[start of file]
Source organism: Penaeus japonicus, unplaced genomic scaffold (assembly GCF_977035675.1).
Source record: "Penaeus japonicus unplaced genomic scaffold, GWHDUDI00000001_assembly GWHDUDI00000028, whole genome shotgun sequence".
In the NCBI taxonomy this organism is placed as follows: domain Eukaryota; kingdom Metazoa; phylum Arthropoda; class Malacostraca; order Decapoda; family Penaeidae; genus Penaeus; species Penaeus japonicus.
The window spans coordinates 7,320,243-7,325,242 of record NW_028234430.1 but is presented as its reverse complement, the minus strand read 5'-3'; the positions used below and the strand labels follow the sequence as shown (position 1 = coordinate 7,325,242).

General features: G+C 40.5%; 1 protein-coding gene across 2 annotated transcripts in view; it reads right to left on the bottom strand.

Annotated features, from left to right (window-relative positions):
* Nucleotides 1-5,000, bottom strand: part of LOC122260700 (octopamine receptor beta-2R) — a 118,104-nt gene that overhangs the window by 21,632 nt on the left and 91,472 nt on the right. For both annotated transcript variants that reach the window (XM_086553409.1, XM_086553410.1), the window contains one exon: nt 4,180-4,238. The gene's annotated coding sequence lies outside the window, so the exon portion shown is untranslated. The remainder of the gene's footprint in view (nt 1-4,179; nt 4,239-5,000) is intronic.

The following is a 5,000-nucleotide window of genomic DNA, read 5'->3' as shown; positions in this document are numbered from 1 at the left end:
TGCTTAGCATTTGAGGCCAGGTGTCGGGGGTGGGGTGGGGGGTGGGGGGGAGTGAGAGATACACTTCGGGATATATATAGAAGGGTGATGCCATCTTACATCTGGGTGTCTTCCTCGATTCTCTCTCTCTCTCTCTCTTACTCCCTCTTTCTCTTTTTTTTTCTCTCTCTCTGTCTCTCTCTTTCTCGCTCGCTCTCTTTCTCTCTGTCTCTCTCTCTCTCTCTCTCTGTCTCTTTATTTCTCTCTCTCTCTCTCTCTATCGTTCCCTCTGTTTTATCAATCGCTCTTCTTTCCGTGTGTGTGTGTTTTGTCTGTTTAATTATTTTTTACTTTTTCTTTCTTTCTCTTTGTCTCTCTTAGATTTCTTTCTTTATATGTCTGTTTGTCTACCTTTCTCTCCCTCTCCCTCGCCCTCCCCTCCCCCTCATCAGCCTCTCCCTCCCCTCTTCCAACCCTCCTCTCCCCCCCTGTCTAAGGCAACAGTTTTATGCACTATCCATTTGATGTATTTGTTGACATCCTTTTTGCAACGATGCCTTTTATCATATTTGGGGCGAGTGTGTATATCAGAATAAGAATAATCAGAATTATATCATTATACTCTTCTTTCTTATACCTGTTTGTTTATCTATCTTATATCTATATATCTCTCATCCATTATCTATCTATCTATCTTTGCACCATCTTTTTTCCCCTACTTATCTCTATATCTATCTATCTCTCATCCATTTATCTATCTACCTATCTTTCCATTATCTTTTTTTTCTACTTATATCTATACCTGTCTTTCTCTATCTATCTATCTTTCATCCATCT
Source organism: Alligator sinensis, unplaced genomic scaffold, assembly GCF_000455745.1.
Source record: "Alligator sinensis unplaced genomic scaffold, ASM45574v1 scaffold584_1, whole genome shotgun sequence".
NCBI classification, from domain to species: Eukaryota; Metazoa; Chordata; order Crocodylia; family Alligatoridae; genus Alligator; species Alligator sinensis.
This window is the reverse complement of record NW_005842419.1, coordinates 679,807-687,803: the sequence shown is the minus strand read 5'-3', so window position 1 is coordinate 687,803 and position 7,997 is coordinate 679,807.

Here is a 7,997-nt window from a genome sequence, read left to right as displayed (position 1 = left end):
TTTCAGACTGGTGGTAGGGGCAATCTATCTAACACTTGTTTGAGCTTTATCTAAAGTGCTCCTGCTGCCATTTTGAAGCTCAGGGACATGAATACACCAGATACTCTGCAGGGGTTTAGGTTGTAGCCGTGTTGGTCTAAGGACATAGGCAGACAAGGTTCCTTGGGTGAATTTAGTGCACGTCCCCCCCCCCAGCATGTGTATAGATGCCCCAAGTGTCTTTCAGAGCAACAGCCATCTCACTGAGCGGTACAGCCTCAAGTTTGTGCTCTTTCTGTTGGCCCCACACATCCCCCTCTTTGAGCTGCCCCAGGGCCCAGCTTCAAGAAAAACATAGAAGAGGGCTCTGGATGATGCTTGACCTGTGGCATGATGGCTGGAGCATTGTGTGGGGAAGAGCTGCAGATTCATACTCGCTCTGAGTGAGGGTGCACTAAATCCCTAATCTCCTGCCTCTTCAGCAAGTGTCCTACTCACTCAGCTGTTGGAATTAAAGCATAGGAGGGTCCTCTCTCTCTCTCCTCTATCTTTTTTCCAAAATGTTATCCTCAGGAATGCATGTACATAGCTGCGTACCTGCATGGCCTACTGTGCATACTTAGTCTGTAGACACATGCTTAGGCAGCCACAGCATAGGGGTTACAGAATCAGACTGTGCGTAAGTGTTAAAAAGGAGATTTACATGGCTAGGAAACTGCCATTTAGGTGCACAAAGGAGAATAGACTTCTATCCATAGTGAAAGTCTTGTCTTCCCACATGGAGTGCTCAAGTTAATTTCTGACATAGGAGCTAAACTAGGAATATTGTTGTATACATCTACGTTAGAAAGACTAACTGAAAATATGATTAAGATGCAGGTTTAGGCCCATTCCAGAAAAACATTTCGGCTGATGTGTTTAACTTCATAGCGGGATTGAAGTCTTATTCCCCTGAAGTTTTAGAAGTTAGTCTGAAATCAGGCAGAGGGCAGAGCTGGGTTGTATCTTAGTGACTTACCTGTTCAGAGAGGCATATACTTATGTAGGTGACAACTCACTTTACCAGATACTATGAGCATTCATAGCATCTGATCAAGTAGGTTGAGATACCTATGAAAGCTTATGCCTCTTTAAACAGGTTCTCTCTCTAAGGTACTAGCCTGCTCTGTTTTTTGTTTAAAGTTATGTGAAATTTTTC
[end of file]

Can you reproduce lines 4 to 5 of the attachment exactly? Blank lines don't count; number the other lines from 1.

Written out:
The window spans coordinates 7,320,243-7,325,242 of record NW_028234430.1 but is presented as its reverse complement, the minus strand read 5'-3'; the positions used below and the strand labels follow the sequence as shown (position 1 = coordinate 7,325,242).

General features: G+C 40.5%; 1 protein-coding gene across 2 annotated transcripts in view; it reads right to left on the bottom strand.